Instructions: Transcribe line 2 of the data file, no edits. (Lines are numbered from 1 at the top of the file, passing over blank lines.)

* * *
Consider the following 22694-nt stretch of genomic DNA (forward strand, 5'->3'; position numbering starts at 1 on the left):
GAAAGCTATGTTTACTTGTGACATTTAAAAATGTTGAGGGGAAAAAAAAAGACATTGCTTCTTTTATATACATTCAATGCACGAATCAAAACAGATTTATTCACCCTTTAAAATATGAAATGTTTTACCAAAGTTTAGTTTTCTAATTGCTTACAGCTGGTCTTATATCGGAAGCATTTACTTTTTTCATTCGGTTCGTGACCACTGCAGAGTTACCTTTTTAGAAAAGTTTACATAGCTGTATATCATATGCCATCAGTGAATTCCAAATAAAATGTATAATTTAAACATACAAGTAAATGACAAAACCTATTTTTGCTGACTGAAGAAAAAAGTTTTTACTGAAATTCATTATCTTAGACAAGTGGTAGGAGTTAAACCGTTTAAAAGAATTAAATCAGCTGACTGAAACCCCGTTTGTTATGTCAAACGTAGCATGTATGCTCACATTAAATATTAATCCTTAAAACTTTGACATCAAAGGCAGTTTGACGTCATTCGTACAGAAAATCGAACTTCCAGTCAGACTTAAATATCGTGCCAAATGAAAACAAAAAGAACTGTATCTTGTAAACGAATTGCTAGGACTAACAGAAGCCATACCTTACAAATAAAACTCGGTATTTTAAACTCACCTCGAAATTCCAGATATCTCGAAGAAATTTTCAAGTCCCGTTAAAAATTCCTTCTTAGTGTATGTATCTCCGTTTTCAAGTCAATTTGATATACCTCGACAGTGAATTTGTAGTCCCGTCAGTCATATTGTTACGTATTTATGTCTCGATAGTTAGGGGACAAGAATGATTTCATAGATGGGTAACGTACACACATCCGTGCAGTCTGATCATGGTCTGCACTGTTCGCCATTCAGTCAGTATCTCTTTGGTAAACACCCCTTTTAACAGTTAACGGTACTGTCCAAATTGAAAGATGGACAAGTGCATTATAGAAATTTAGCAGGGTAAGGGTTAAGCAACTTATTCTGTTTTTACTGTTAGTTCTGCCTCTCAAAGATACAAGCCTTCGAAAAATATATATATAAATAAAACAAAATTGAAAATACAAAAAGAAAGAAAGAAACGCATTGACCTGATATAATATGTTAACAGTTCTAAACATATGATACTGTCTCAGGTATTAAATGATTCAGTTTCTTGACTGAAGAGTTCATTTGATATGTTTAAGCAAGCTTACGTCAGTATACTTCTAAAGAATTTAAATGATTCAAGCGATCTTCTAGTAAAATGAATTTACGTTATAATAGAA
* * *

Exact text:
GAAAGCTATGTTTACTTGTGACATTTAAAAATGTTGAGGGGAAAAAAAAAGACATTGCTTCTTTTATATACATTCAATGCACGAATCAAAACAGATTTATTCACCCTTTAAAATATGAAATGTTTTACCAAAGTTTAGTTTTCTAATTGCTTACAGCTGGTCTTATATCGGAAGCATTTACTTTTTTCATTCGGTTCGTGACCACTGCAGAGTTACCTTTTTAGAAAAGTTTACATAGCTGTATATCATATGCCATCAGTGAATTCCAAATAAAATGTATAATTTAAACATACAAGTAAATGACAAAACCTATTTTTGCTGACTGAAGAAAAAAGTTTTTACTGAAATTCATTATCTTAGACAAGTGGTAGGAGTTAAACCGTTTAAAAGAATTAAATCAGCTGACTGAAACCCCGTTTGTTATGTCAAACGTAGCATGTATGCTCACATTAAATATTAATCCTTAAAACTTTGACATCAAAGGCAGTTTGACGTCATTCGTACAGAAAATCGAACTTCCAGTCAGACTTAAATATCGTGCCAAATGAAAACAAAAAGAACTGTATCTTGTAAACGAATTGCTAGGACTAACAGAAGCCATACCTTACAAATAAAACTCGGTATTTTAAACTCACCTCGAAATTCCAGATATCTCGAAGAAATTTTCAAGTCCCGTTAAAAATTCCTTCTTAGTGTATGTATCTCCGTTTTCAAGTCAATTTGATATACCTCGACAGTGAATTTGTAGTCCCGTCAGTCATATTGTTACGTATTTATGTCTCGATAGTTAGGGGACAAGAATGATTTCATAGATGGGTAACGTACACACATCCGTGCAGTCTGATCATGGTCTGCACTGTTCGCCATTCAGTCAGTATCTCTTTGGTAAACACCCCTTTTAACAGTTAACGGTACTGTCCAAATTGAAAGATGGACAAGTGCATTATAGAAATTTAGCAGGGTAAGGGTTAAGCAACTTATTCTGTTTTTACTGTTAGTTCTGCCTCTCAAAGATACAAGCCTTCGAAAAATATATATATAAATAAAACAAAATTGAAAATACAAAAAGAAAGAAAGAAACGCATTGACCTGATATAATATGTTAACAGTTCTAAACATATGATACTGTCTCAGGTATTAAATGATTCAGTTTCTTGACTGAAGAGTTCATTTGATATGTTTAAGCAAGCTTACGTCAGTATACTTCTAAAGAATTTAAATGATTCAAGCGATCTTCTAGTAAAATGAATTTACGTTATAATAGAA